1. I agree with you almost entirely. I want to move up from C3 at some point but I don't need to get crushed. Pack riding skills is one element of what I like to do-efficient pace lines and chain gangs. I would let the knuckle heads go off the front and say good riddance to them.

  2. John,
    Don't give up that lead position just yet! I'm starting to see familiar faces every week and our group is getting more and more established. And I think familiarity leads to better group cohesion. I also think it will help if you get some more people up front speaking out about maintaining the 18-19 mph speed during the ride. If I ever make it up front I'll be glad to help out.
    I was dropped by our group during that cold ride 2 weeks ago. About 12 miles in I fell off the back and had a lonely ride back to Donaldson. But I only blame myself, and it made me just want to work harder the next time. So I like the established pace and I also like pushing my limits.
    I was wondering what you thought about turning perimeter road into one long sprint zone? I noticed that this 4-5 mile stretch allowed several small groups to break away. I was in a line of four that felt like a real "break-away" for awhile. It added a new element to the ride. But I'm not sure of the safety factor involved with our group getting so spread out(especially going the opposite direction of the A's and B's). But maybe a long final sprint zone is the answer to the group's cohesion and the "hammers'" desire to test their limits.
    I hope to be out there again next week and I hope you opt to lead the group again. I'll try to introduce myself so you will know me outside of the Blogging world.

  3. i'm with you. if the hammerheads want to push it faster they should move up to a faster group. you keep your group at the prescribed pace for the lowest common denominator.

  4. Totally agree with you my man. I could not ride in this group last year because the 18-19 turned into 20mph +! To me there is a big difference between 18-19 and 19+. The only time I push it out front is before a long climb. I have to do this (not just because I only have one leg) but due to the fact that I am normally the last one up the hill and history has proven that we do not regroup at stop signs. It would be great if we could just look out for each other and progress as a group. If the group can stay together at a faster pace than let's go. But If we begin to splinter or start to drop off the back than just backing off a little so that we can regroup would improve the experience for all involved. I had one person mention that we "really did not go that hard tonight." He was one of the guys pushing the pace up front. Experience had demonstrated (Not all riders are like this) but that the ones who keep pushing the pace up front do so because they get dropped in the next group up and don't like riding alone. So they come down a level and inflict pain on us :)

    Well, I really appreciate your willingness to lead the group and I hope you continue to do so. I really like this group as it is challenging enough for me while not to challenging that I can't enjoy the ride.

    Keep up the good work!


  5. I'd suggest letting the group fracture into smaller safer goups of 15-20 riders. 25+ is too dangerous for those hanging on. I'd let the hammers go and anyone who wants to reform at the top of the climbs, do so.

  6. John,

    Don't stop what you're doing! It's a great ride, and I think yesterday was simply a case of some people who belong in the C1 group needing to just step up and go to a higher level.

    I've done this ride three times now, and I'm noticing that it's definitely grown. Yesterday was no exception, as it looked like we had 40 or so riders (if not more). I'd submit that maintaining control over that many riders is more than a one person job. I also noticed that, in the first couple of rides, Dan in the Global Bike kit helped you out as a sort of aide-de-camp. It might be helpful to try and recruit a regular or two to help out with group communication so you can keep everybody together and informed. In the larger UWBL group B rides, this was very helpful, I know.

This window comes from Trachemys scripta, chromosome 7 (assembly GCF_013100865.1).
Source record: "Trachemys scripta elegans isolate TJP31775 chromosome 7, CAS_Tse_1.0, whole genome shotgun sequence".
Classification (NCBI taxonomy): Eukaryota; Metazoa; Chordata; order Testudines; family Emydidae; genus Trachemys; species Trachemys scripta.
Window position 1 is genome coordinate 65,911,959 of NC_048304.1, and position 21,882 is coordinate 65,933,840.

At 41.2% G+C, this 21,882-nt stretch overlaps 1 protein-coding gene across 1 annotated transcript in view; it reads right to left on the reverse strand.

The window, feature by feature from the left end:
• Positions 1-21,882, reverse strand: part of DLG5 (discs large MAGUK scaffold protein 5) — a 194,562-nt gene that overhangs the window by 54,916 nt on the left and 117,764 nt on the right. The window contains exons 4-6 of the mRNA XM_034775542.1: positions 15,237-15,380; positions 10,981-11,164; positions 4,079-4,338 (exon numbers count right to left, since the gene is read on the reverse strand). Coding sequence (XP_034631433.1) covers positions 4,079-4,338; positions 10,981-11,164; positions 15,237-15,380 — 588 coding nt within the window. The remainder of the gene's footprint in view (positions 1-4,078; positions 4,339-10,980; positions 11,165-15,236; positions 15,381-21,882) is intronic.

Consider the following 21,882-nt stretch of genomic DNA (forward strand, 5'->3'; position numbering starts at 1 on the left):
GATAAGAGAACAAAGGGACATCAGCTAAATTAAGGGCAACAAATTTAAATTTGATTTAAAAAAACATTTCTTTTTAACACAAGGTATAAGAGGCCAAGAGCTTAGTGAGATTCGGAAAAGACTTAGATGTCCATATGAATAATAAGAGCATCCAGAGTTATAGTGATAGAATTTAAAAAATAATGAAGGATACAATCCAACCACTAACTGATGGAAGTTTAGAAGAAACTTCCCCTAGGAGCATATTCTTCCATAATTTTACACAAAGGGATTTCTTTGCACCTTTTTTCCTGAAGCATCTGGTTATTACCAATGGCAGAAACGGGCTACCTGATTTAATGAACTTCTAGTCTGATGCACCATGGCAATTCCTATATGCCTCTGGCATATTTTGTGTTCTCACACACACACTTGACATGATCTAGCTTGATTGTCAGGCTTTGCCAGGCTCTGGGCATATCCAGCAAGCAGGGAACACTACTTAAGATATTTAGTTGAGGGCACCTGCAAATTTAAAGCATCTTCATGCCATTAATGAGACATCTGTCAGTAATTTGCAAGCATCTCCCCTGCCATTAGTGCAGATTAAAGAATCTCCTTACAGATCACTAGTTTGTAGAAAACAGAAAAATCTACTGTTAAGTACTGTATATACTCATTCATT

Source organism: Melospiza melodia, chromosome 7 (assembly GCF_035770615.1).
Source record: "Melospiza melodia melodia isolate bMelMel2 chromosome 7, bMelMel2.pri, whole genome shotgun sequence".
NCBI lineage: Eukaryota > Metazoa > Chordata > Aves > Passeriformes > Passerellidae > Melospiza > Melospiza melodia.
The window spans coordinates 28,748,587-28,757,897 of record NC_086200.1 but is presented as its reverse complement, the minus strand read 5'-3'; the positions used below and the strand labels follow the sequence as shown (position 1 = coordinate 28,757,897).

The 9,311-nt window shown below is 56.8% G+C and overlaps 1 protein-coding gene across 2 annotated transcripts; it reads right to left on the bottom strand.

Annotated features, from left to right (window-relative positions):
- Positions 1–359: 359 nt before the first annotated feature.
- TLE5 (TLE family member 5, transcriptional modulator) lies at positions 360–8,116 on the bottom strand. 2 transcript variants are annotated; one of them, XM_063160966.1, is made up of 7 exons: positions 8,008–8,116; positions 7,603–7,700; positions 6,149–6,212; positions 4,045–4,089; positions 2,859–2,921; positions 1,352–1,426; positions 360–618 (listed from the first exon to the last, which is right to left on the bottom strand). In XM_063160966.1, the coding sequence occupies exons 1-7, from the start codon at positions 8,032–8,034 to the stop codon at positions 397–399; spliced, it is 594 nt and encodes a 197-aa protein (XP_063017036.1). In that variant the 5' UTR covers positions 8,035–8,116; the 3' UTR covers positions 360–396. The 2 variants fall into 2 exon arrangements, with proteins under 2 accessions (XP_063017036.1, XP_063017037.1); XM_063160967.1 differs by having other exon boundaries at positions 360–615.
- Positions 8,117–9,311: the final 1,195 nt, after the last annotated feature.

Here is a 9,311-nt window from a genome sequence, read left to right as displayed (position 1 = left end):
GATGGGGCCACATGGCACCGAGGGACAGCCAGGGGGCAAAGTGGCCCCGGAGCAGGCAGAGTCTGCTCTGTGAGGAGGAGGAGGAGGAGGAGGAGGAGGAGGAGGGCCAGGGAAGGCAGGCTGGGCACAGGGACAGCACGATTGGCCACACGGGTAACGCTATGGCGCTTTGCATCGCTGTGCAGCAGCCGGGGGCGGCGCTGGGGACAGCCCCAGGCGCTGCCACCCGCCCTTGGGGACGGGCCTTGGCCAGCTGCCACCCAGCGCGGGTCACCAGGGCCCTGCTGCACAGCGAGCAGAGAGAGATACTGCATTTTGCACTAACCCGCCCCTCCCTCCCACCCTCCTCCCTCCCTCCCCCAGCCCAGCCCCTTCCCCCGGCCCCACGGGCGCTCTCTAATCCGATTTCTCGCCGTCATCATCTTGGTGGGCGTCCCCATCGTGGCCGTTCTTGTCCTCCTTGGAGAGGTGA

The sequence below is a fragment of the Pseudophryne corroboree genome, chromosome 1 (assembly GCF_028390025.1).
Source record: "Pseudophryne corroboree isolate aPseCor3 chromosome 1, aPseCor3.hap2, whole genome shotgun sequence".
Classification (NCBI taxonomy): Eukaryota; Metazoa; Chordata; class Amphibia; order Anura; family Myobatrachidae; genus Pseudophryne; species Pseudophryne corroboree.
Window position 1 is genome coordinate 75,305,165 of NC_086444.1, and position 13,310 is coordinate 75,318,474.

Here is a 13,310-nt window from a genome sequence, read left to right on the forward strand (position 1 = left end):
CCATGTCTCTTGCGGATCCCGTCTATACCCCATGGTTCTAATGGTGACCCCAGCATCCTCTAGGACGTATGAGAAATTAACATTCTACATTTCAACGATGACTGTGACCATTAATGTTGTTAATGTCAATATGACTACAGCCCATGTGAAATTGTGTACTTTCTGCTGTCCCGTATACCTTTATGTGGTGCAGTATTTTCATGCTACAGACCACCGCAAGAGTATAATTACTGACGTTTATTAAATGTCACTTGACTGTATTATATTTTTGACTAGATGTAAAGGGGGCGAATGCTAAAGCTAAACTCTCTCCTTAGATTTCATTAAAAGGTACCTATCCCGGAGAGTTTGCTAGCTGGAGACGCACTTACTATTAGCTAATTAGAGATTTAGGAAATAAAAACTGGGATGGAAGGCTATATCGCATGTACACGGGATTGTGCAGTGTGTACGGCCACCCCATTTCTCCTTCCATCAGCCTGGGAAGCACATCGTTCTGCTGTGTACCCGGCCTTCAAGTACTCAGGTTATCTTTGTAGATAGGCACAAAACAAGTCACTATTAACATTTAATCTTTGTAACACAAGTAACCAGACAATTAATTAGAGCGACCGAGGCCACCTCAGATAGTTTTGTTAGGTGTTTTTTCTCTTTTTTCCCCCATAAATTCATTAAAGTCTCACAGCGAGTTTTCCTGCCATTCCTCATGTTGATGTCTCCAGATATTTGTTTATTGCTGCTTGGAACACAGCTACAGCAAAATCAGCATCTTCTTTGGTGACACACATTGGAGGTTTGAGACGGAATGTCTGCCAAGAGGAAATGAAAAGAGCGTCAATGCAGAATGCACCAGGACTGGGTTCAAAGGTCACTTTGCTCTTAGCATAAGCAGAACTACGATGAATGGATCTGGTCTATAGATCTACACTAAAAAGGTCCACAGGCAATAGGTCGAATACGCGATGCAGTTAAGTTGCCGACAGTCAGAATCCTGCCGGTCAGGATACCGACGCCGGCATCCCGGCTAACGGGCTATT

In any case, I think your aims and intent with this ride are spot on, and I hope you keep it up!


  7. Thanks for the feedback folks. Good ideas in letting them go by regrouping at logical locations (stop signs or after topping the hills).

    I have another idea if Lori gives me the bullhorn next tuesday. We'll see how things work out.

  8. JD,

    A group that size is impossible to fully control. I can tell you that there were riders their that belonged in Group 1 and similarly their that belonged in a slower group. I estimate almost a 1/3 should have been in a slower group. Since I was riding with someone else, I was in the back third rather than the front where I prefer to ride. In the back, it was like an accordian playing an adagio. Many riders could not maintain the pace uphill and then rather than smoothly close the gap, they would accelerate and then brake when they caught up. It was dangerous in the back. Most riders do not know what it means to hold their line in a turn. As far as once we are back on Perimeter Road, I favor the rule just let everybody hammer. Personally I beleive Lori needs to get a 2nd leader for 2a and aribitarily split the group in half. Don't give up, your doing a great job and you definitely have more patience then I would in this situation.

    Ron Bryson

  9. No you did not drop me :). I rode with the C2b group. It was a last minute decision to ride with this group so it took me almost 6 miles to catch up!! By the time I did my legs felt trashed but I managed to hang in for a while. I only opted to completely drop when I heard another rider comment on how "myself and another rider" needed to drop back into another group. Hurtful to hear but I kind of understood also. Still, I will not give up and will jump in this group again. Goal is to get strong and the C3 group is a bit slower than I like.

    Don't give up on being a leader. YOU ARE DOING AN AWESOME JOB!!!! Love the sprint zone idea!! Keep it up!!

  10. Thanks for the comment about my ride from Saturday.

    This Saturday is Meals on Wheels. Are you riding in this one?


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NOTE: I have switched on the comment moderation because I have been getting a number of spam comments lately. Be patient, I'll post it up as soon as I can! Thx JD